I finished reading the graphic novel/trade paperback Watchmen for the first time. I suppose it’s about time, seeing as the movie is coming out (which I won’t see until it comes out on Netflix). The comic people have only been talking about it for decades as one of the best comic series ever produced. Now that I’ve had the experience of reading it, I can finally comment and throw my two cents into the collective reaction. Spoilers follow, so beware, ahhrooo!
For those not in the know, Watchmen is a story about a group of super heroes under the premise, “what if super heroes were real?” It takes place in an authoritarian world, where America won the Vietnam war because of superheroes (well, one really), and Nixon is running for his third term. It’s America versus the Russians, with a nuclear confrontation approaching over Afghanistan. Super heroes who don’t work for the government are not allowed to practice as heroes, and the public more or less hates them.
Into this background comes the story of a number of heroes who have mostly retired or sold out (as it is often believed of the so-called “hippies”). They are getting fat, old, and nostalgic. Someone begins killing or neutralizing them one by one, and an investigation begins. At the center of this is a plot to change the world by a mysterious villain, who wishes to save the world by causing a disaster so horrible the world will have to unite in order to face it. The heroes fail to stop the plot, and become collaborators in a new world order based on fear of a manufactured enemy. Almost sounds prophetic, given this comic came out in the eighties.
I read this book, and I admit it’s done well considering it’s stance. Back then, the dark realism must have seemed really cool back then. I don’t know how well it holds up now, however. It’s too safe, ultimately, skirting the boundaries of super hero comic books but never really crossing over the safety line into where comics need to go now, to be relevant. Now that we’ve arrived at a time that evokes some of the background of the book, the book itself is no longer a warning of a nightmare world to come but a sign of how long things have been stagnant and flat.
I’ll say it again. Comic book heroes are obsolete. The premise being put forth shouldn’t be “what if super heroes were real?”, because that’s the same as “what if super villains were real?” The super villain in Watchmen is a former super hero himself, a reflection of the dark truth that super heroes are becoming power fantasies for the rich and powerful, instead of the weak and oppressed. “I have seen the face of the enemy and the enemy is us.” The premise should be “what if super heroes were real and were still super heroes?” Because super villains exist by default. Can any normal person fight a concentrated system of power by themselves? The super hero is an attempt to manifest the transcendent function in the psyche.
1. The super heroes in Watchmen are all without morals.
All of them have cracked under the strain of being super heroes and become disconnected from normal people, the people they are supposed to be serving.
Dr. Manhattan: Commits war crimes on a vast scale. Does research and development for the military. Manufactures raw materials for big business. Has no empathy with human beings. Never follows his own discoveries of the universe – showing wonder at the thermo-dynamic miracle when it suits him, never following up on his “puppet strings” observation to its logical conclusion, ignoring his one-channel omniscience so he can pursue his “work”. At the end of the story he abandons earth to pursue delusions of godhood. This guy is the biggest moral coward and one-sided nutcase in the story.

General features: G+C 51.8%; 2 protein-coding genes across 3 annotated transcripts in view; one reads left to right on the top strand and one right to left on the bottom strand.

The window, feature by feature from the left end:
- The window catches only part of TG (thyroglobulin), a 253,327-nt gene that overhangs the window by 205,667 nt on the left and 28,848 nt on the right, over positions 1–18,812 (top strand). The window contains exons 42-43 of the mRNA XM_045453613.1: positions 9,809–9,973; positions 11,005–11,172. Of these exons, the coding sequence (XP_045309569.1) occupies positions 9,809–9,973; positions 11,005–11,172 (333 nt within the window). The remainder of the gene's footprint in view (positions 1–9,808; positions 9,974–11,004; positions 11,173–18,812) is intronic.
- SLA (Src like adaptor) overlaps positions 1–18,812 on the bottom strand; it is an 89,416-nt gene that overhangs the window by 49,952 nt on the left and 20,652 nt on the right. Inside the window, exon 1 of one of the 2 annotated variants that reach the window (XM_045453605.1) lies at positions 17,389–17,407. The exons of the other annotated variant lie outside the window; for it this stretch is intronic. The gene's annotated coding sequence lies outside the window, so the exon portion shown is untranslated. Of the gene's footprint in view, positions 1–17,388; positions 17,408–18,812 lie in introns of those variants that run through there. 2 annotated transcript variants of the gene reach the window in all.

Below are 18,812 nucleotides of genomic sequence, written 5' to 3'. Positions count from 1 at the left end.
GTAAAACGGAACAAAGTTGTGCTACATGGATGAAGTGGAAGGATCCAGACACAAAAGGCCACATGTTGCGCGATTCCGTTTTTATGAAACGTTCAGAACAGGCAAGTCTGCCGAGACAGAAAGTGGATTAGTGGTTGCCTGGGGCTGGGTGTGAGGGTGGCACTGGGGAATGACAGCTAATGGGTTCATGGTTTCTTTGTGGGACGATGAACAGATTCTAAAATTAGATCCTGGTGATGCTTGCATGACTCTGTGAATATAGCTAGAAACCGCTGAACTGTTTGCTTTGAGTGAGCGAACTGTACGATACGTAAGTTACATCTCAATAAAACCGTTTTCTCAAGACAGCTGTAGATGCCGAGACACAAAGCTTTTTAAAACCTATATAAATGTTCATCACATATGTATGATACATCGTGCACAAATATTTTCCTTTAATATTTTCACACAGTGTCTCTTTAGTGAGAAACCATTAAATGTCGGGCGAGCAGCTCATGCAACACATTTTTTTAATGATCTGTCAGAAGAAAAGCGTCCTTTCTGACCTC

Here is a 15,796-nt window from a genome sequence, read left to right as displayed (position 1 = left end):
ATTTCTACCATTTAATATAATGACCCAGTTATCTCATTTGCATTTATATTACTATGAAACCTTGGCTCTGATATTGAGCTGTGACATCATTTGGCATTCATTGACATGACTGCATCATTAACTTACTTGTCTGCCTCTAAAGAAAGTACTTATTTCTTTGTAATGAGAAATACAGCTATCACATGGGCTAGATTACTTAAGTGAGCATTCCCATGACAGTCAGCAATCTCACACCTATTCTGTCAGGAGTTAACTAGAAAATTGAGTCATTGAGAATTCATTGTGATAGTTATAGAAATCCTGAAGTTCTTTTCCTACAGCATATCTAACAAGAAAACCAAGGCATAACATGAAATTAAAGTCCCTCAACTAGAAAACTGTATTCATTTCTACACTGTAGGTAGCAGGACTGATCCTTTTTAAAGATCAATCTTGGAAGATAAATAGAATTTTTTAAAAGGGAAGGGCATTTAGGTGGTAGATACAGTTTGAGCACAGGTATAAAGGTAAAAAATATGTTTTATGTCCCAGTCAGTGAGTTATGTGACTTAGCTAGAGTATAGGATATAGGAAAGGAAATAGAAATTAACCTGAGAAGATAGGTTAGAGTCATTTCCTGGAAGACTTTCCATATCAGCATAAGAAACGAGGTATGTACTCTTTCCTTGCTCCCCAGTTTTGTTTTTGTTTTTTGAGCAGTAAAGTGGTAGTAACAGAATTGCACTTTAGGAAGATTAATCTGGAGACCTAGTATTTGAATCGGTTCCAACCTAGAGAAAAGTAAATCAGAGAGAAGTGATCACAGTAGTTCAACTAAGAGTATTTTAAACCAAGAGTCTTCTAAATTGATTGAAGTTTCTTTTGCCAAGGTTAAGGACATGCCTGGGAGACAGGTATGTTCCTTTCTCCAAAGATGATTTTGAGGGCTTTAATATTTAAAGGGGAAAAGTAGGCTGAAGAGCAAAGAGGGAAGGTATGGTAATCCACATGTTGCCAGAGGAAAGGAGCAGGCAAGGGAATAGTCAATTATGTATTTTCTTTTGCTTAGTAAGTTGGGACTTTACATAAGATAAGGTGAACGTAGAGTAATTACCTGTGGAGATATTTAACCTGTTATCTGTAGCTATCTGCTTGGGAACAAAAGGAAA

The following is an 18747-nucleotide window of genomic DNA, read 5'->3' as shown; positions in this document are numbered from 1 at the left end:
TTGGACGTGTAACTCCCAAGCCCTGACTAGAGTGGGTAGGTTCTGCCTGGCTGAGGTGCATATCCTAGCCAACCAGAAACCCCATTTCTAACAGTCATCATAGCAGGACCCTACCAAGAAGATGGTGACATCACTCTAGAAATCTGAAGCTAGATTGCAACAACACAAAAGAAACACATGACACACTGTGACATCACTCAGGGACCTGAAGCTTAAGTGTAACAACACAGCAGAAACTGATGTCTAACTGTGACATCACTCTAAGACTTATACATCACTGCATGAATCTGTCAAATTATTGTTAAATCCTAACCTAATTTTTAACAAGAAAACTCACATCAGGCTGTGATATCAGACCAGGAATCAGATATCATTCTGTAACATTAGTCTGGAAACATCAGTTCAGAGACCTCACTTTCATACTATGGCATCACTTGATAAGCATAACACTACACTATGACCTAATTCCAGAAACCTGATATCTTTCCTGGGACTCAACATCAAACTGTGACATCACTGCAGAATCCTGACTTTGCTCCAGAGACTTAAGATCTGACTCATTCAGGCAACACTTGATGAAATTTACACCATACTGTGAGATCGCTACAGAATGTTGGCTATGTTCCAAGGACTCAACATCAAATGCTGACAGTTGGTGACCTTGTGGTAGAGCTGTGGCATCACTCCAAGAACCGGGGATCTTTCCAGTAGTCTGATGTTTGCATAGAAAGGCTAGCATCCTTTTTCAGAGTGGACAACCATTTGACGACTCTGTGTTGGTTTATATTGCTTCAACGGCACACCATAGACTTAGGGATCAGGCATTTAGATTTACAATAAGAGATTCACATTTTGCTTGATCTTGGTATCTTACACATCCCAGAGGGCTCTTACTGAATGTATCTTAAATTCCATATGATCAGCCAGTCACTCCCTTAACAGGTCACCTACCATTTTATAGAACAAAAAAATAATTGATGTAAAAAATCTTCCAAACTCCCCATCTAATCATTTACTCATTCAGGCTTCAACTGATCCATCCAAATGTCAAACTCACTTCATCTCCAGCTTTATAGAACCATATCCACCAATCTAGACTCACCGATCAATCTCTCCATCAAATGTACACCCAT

The Comedian: Wow, talk about a cynic who has totally cracked. Murders and rapes without remorse. Mocks anyone if they show a shred of moral qualms or decency. But his tough guy act is all a farce – when he finds out the big dude plot, instead of joining in he runs and waits to die.
Rorschach: Psychopath who terrorizes criminals, sometimes torturing them and sometimes killing them. Never once applying to himself the standards he applies to others, a victim of abuse who now abuses others, he dies abandoned by his only “friend”, with his journal presumably about to inspire someone to follow in his footsteps into insanity.
Night Owl: At first, he seems like the only genuine nice guy in the film. Rich dude with lots of cool gadgets, Rorschach’s only “friend”, and no vices or skeletons in his closet (that we know of). He caves in like a pack of cards when the chips are down, however, becoming Miss Jupiter’s next surrogate father, abandoning his “friend” like it was nothing, and agreeing not to reveal the doomsday plot of the villain.
Miss Jupiter: The only female character besides her mother. The military pays her to be Dr. Manhattan’s lover, so he will have a “human connection” and continue to work for the military instead of spacing out and leaving the solar system. After a while she can’t handle Dr. Manhattan’s lack of empathy and leaves him for Night Owl, who shows her at least some affection and a chance to be a co-partner. Unfortunately, she exists pretty much as a satellite character, having no impact on the story at all. Her dialogue with Dr. Manhattan to return and save the earth is wasted – he’s only acting out his watchmaker complex and having her mouth the lines he knows she will make.
Veidt: This disconnected, cuckoo guy is “the world’s smartest man”, taking as his role models Rameses the second and Aleksander the Great (ancient world monarchs, what wonderful role models). He ends up being the super villain, enacting yet another elitist plot to “destroy the world in order to save it”. His idea is that in order to stop the world from blowing itself up, it needs to be unified under a greater threat. He teleports a fake alien monster into Manhattan, causing a psychic shock wave that kills half the city and drives half the survivors insane from nightmares. Great guy. What’s even better is how everyone else but Rorschach buys into this. So Dr. Manhattan kills Rorschach and a new age of fascism begins.